• One month of in-house training at the Washington Department of Fish and Wildlife Enforcement Headquarters in Olympia where cadets will learn more specifics of what it takes to become a game warden.
  • 12-week Field Training Officer program with an experienced fish and wildlife enforcement training officer.

When all the training is said and done, new game wardens will have spent the better part of a year – 34 weeks – developing the skills necessary to protect the state’s wildlife and natural environment.

Qualifying for Federal-Level Game Warden Careers in Washington

The U.S. Fish and Wildlife Service, the federal agency responsible for enforcing laws related to the theft and abuse of natural resources on federal lands, shows preference to applicants with bachelor’s degrees in relevent majors, which can include:

  • Wildlife Management
  • Crime Scene Investigation
  • Criminal Justice
  • Law Enforcement
  • Forensics

Applications are submitted through the USA Jobs website. Special Agent positions are only open to US citizens who are between the ages of 21-36.

Training takes place in two phases:

  • 44 weeks of personalized field training one-on-one with a field training officer
  • 20 weeks of basic wildlife law enforcement training in Georgia, covering:
    • Electronic surveillance
    • Use of firearms
    • Wildlife identification
    • Crime scene investigations

Washington’s Fish and Game Wardens are Going After More than Just Deer Poachers

With five national forests and a national volcanic monument, Washington State is home to one of the most diverse wildlife populations in the country. No other single state possesses a rainforest, active volcanoes, an ocean boundary, jagged mountain peaks, high altiplano-like desert and rolling sage fields that together form an incredible range of environments and ecosystems.

Game wardens are tasked with protecting the natural inhabitants of all these habitats while pursuing poachers who commit crimes, which have recently included:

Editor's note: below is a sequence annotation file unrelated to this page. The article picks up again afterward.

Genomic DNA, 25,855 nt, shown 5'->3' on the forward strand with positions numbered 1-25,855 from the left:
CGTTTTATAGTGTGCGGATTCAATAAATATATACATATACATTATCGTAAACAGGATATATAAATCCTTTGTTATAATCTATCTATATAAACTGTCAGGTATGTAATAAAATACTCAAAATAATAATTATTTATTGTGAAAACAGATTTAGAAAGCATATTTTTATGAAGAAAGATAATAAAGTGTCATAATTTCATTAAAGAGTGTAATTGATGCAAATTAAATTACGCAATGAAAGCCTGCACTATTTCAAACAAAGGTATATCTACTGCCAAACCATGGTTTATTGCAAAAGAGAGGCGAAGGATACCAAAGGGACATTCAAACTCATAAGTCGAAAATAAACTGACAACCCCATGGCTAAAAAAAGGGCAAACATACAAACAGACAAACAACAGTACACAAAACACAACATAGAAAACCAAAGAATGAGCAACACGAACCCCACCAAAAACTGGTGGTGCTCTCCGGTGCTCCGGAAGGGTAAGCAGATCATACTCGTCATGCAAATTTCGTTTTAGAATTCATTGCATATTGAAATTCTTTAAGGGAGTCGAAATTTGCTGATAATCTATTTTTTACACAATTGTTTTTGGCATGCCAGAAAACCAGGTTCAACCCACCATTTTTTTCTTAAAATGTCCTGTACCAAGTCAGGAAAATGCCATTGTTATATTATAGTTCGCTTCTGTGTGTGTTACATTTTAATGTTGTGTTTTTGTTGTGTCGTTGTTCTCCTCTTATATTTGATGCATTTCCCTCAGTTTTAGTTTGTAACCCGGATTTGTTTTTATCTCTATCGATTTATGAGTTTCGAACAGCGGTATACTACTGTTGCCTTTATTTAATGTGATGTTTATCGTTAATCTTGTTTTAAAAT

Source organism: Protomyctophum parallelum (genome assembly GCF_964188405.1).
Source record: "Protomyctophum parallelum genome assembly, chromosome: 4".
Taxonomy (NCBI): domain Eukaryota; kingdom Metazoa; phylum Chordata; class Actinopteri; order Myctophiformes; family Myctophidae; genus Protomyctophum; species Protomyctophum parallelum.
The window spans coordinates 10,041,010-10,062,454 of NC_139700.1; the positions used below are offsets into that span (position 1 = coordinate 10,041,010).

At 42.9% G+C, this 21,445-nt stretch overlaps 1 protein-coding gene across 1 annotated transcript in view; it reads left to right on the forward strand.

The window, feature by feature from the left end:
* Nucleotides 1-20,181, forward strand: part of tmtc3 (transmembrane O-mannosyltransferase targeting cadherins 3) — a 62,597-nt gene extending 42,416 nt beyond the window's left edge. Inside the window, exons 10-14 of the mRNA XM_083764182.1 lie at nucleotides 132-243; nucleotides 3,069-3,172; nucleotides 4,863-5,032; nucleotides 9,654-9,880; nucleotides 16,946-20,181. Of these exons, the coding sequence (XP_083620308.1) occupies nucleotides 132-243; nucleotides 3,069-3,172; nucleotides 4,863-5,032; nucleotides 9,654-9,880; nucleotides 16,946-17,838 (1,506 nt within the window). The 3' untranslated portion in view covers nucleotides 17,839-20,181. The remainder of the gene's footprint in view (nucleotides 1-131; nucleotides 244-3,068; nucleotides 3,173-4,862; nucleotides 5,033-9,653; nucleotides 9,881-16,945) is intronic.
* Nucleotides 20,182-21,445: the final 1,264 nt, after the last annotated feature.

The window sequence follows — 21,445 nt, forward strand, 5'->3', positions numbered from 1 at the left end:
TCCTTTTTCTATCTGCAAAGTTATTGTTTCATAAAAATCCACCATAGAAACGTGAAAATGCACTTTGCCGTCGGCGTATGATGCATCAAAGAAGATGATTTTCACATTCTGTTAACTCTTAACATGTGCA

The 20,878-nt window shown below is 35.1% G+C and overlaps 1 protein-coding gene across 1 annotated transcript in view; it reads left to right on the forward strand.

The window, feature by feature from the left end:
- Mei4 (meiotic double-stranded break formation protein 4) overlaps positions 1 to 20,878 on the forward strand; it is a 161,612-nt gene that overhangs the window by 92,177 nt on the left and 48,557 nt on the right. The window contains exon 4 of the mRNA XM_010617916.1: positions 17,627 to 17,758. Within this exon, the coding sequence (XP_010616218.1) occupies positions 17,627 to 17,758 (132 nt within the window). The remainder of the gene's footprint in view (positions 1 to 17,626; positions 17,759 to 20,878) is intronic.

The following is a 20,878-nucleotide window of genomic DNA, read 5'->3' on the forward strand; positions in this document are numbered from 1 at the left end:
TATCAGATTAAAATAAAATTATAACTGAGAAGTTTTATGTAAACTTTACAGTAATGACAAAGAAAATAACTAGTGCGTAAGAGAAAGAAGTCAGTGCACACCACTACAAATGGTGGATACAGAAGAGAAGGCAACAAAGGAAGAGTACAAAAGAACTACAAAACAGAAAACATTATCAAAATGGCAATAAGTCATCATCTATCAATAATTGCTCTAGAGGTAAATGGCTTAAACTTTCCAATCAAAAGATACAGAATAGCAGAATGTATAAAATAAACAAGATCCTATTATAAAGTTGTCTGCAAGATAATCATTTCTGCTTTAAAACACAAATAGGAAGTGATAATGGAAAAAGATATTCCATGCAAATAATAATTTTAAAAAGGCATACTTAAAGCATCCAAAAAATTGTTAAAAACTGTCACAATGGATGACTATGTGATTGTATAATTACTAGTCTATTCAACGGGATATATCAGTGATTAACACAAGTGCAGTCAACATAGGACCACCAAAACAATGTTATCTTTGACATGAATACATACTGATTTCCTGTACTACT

• The killing of a bald eagle in Manchester State Park
  • The harpooning and shooting of a gray whale off the western tip of the state near Neah Bay
  • The killing of multiple brown and black bears in Okanogan County
  • A cougar found killed in Columbia County

Washington Wildlife Officer Salary

According to data released by the Washington State Employment Security Department in 2013, the average fish and game warden salary in Washington was 20% higher than the national average that year.

In fact, game wardens in Washington earned an average of $60,144 in 2013, compared to the national average of $48,070.

Fish and game wardens employed by the Washington Department of Fish & Wildlife progress through a 12-level salary schedule as shown here (Washington State Employment Security Department in 2013):

Fish & Wildlife Enforcement Officer 1 (seasonal)

Step A: $45,828
Step B: $47,016
Step C: $48,168
Step D: $49,368
Step E: $50,568
Step F: $51,864
Step G: $53,148
Step H: $54,504
Step I: $55,836
Step J: $57,240
Step K: $58,656
Step L: $60,120
Fish & Wildlife Enforcement Officer 2 (full-time)

Step A: $50,568
Step B: $51,864
Step C: $53,148
Step D: $54,504
Step E: $55,836
Step F: $57,240
Step G: $58,656
Step H: $60,120
Step I: $61,632
Step J: $63,192
Step K: $64,740
Step L: $66,420